|The Texas Chainsaw Massacre character|
|Created by:||Kim Henkel & Tobe Hooper|
|Portrayed by:||Gunnar Hansen
(The Texas Chain Saw Massacre, Texas Chainsaw 3D [archive footage])
(The Texas Chainsaw Massacre 2)
R. A. Mihailoff + Kane Hodder (stunts)
(Leatherface: The Texas Chainsaw Massacre III)
(Texas Chainsaw Massacre: The Next Generation)
(The Texas Chainsaw Massacre and The Texas Chainsaw Massacre: The Beginning)
(Texas Chainsaw 3D)
Leatherface is a fictional character in the Texas Chainsaw Massacre horror-film series and its spin-offs. He wears masks made of human skin (hence his name) and engages in murder and cannibalism alongside his inbred family. Leatherface first appeared in the first film in the series (1974) and in its six subsequent continuations and remakes. Wisconsin killer Ed Gein, who wore a mask made of human skin, was reportedly the inspiration for the character. He is the considered to be the main antagonist of the franchise due to him driving most of the movies plot and appearing in all movies even though he takes orders from his older family members.
The original film never showed Leatherface without one of his human-hide faces on. Leatherface used to work as the cow-killer at the meat factory. Gunnar Hansen, who portrayed Leatherface in the original 1974 film, sees Leatherface as "completely under the control of his family. He'll do whatever they tell him to do. He's a little bit afraid of them." In the documentary The Shocking Truth, Tobe Hooper portrays Leatherface as a "big baby" who kills in self-defense because he feels threatened. In the first film, Leatherface shows fear when new people enter his home.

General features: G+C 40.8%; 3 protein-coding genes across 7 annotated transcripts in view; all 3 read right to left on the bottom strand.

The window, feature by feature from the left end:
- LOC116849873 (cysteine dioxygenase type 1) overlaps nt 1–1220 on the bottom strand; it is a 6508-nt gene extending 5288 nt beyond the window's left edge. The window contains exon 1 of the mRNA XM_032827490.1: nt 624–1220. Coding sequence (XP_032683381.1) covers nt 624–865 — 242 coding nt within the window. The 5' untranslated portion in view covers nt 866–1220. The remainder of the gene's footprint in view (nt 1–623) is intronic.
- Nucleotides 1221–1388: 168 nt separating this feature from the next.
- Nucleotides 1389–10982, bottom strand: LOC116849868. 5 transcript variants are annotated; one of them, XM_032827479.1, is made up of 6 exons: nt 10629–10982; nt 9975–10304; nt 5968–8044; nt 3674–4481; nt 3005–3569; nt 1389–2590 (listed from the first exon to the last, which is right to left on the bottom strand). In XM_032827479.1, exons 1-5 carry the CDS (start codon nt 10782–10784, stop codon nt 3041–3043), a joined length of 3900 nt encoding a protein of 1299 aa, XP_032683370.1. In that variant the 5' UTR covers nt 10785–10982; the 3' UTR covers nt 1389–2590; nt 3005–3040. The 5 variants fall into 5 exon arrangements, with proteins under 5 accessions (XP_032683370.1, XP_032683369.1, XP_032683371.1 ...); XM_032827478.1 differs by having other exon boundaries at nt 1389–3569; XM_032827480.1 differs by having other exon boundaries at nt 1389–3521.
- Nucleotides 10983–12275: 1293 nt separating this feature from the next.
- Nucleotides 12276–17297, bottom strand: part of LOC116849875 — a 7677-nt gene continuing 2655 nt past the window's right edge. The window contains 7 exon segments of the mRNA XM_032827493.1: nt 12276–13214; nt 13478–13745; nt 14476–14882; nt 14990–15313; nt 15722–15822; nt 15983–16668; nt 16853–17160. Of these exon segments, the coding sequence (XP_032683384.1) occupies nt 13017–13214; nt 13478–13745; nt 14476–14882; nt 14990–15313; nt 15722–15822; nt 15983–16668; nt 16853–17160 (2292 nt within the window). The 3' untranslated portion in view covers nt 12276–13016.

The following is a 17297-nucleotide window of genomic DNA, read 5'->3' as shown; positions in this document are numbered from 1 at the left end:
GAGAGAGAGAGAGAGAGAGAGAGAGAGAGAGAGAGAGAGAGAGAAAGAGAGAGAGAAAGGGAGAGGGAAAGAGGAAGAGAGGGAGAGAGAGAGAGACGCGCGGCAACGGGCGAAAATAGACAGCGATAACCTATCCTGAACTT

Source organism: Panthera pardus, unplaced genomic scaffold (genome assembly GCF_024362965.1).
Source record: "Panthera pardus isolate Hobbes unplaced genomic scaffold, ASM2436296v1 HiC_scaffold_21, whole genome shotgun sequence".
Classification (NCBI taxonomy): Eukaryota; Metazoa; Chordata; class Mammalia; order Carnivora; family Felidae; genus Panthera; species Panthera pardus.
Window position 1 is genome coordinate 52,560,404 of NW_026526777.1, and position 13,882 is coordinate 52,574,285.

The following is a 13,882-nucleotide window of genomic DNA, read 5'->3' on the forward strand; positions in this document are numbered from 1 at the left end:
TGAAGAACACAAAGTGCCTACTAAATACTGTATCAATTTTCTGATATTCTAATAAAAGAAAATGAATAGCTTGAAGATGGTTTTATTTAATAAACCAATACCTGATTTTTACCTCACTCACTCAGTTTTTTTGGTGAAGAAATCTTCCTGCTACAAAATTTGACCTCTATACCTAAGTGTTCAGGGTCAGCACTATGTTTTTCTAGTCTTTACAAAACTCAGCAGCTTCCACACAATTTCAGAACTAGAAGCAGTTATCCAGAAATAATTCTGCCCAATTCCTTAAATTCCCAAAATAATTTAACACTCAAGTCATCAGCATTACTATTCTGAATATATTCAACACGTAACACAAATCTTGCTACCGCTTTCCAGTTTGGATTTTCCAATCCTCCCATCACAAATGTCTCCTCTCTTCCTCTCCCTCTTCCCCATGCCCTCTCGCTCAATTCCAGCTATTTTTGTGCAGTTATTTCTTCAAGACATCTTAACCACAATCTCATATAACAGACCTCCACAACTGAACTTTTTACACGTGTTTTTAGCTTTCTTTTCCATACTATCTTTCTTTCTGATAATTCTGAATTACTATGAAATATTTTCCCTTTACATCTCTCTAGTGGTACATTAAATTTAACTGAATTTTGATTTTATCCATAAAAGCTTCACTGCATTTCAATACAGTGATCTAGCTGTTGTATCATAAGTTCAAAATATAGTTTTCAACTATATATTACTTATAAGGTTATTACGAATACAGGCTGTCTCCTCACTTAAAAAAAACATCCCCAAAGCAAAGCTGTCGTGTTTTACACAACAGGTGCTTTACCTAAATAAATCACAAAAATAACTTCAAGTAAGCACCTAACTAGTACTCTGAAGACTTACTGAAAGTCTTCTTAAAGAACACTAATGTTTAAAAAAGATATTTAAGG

Leatherface's family uses the bones of the people he kills (along with some animal bones) to build the inside of their house. They process the victims' flesh into barbecue and chili, which Drayton Sawyer, a skilled chef, sells at his restaurant/gas station, the "Last Chance" gas station. They also enter human-flesh dishes at cook-offs (according to the sequel, Drayton has won two cooking awards doing this). Aside from Leatherface and Drayton, the Sawyer clan includes several more brothers, a hitchhiker named Nubbins Sawyer, Nubbins' twin brother, a Vietnam vet known as Chop Top or Plate Head, a hitchhiking cowboy named Eddie/Tex, a hook-handed man named Tech/Tinker, a deranged pervert named Alfredo/Fred, a tow-truck driver named Vilmer and a redneck know-it-all named W.E. Apart from the brothers, the Sawyer clan includes the supercentenarian Grandpa, the dead Grandma/Great-Grandma Sawyer (whose corpse has been preserved), a wheelchair-bound mother called Mama and Leatherface's daughter (first names unknown).